Two times they hold firm; on the third Orpah weakens and returns. She continues with her mother-in-law along the way to the Holy Land.

We have a natural drive to make something of ourselves, to achieve immortality.

God gave Israel the Torah to enable us to direct those drives.

She was one of so many “almosts” throughout history – people who strove for greatness and immortality but who failed to hang on, instead fading into anonymity.

But our Sages tell us about a fascinating postscript to the story of Orpah.

The Book of Ruth begins with a tale of famine in the Holy Land.

Elimelech of Bethlehem departs the country for Moab, taking his wife Naomi and their two sons along. His wife and sons stay on, and the sons marry non-Jewish women – Moabite princesses by the names of Ruth and Orpah.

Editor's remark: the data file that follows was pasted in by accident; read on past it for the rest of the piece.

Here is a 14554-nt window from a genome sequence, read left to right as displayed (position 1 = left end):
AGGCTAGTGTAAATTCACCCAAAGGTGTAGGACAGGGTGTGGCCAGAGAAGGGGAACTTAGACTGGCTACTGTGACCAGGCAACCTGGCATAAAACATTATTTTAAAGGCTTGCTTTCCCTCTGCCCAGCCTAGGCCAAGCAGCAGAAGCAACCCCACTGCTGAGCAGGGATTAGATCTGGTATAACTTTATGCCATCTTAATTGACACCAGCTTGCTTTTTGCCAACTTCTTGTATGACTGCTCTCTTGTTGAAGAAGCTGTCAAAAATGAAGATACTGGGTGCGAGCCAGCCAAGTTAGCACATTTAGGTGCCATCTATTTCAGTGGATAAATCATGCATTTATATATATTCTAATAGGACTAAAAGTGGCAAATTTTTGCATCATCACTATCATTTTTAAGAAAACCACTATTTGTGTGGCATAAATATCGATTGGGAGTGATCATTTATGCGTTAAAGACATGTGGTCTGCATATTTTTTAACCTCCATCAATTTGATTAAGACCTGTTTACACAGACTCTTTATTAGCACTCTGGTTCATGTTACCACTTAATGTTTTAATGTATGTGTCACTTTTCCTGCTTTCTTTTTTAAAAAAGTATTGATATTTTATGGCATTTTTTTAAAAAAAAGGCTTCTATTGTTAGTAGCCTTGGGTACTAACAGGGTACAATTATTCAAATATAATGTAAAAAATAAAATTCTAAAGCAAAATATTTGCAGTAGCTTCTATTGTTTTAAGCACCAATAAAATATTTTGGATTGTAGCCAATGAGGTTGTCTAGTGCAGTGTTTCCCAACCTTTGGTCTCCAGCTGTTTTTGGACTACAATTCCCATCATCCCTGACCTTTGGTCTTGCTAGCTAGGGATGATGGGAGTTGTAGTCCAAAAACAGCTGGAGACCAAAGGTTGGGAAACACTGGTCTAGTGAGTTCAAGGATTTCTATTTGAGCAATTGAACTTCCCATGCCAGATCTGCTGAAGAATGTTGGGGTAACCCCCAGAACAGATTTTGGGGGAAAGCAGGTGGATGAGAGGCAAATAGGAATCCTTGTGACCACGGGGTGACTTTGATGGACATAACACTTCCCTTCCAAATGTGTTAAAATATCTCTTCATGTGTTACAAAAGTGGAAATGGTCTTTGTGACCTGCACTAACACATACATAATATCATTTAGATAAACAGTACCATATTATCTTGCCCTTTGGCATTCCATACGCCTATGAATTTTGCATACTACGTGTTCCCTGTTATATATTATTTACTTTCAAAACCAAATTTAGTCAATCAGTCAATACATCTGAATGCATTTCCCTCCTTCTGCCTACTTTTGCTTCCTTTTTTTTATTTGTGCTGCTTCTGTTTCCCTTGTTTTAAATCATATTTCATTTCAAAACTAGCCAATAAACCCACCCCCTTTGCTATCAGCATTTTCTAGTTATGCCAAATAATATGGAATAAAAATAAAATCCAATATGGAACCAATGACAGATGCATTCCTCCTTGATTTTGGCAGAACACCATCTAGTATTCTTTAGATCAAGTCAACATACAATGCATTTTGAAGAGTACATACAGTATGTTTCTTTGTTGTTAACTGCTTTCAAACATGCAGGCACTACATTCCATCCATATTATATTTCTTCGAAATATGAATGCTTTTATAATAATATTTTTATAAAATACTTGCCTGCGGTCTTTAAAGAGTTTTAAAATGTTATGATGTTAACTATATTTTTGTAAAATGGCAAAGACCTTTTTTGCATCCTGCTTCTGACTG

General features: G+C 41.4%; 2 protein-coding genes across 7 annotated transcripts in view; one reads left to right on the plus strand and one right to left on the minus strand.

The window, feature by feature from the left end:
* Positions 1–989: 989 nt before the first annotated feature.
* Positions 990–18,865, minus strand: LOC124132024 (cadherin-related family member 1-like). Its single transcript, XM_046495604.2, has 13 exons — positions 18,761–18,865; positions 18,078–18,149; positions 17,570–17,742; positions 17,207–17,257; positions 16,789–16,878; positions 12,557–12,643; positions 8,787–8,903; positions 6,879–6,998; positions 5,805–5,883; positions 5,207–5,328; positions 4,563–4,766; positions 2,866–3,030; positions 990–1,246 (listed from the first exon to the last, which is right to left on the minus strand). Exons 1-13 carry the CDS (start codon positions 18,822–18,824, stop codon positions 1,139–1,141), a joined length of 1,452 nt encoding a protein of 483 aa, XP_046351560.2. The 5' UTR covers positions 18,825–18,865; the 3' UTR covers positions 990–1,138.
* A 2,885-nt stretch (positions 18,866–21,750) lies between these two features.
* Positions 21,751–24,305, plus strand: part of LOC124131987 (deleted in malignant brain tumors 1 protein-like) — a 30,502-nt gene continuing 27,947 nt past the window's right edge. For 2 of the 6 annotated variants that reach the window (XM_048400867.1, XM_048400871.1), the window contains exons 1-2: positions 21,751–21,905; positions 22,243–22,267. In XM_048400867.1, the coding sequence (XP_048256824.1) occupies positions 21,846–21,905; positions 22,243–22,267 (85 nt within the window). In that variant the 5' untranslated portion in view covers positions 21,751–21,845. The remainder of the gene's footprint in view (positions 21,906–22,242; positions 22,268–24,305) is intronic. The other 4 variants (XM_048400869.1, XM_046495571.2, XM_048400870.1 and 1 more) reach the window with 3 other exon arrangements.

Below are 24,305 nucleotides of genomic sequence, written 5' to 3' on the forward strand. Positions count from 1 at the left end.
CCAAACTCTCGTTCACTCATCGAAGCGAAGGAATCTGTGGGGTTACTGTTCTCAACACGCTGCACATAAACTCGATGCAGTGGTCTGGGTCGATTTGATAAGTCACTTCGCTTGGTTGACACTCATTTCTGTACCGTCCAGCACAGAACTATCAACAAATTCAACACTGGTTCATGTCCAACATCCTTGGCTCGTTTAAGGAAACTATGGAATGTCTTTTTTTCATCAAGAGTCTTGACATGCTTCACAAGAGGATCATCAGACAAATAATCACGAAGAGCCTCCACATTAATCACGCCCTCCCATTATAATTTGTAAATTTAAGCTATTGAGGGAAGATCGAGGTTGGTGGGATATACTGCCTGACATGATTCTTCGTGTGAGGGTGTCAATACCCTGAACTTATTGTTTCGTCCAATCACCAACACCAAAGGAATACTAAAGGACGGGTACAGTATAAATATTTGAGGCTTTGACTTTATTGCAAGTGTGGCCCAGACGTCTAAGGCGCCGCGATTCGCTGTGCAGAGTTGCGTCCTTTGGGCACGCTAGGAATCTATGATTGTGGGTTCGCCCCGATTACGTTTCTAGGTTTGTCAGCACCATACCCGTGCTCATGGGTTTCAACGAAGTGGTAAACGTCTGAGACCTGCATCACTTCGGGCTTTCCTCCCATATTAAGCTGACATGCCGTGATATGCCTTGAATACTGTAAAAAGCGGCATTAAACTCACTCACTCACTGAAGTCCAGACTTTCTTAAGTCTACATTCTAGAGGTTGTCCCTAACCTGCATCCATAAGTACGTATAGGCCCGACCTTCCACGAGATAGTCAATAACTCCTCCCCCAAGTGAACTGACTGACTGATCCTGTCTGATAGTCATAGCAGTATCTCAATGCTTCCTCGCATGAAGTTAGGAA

The commandments of the Torah are not simply acts to perform, ways of earning heavenly reward.

They are a means of developing ourselves, of directing our drive to achieve towards spirituality and perfecting the world.

She just fell slightly short of an all-out conversion. As soon as Orpah parted company with Naomi and Ruth, she went to the absolute opposite extreme.

Naomi refers to her as having returned to "her people and her gods" ().

Orpah, by contrast, disappears from the story and is forgotten.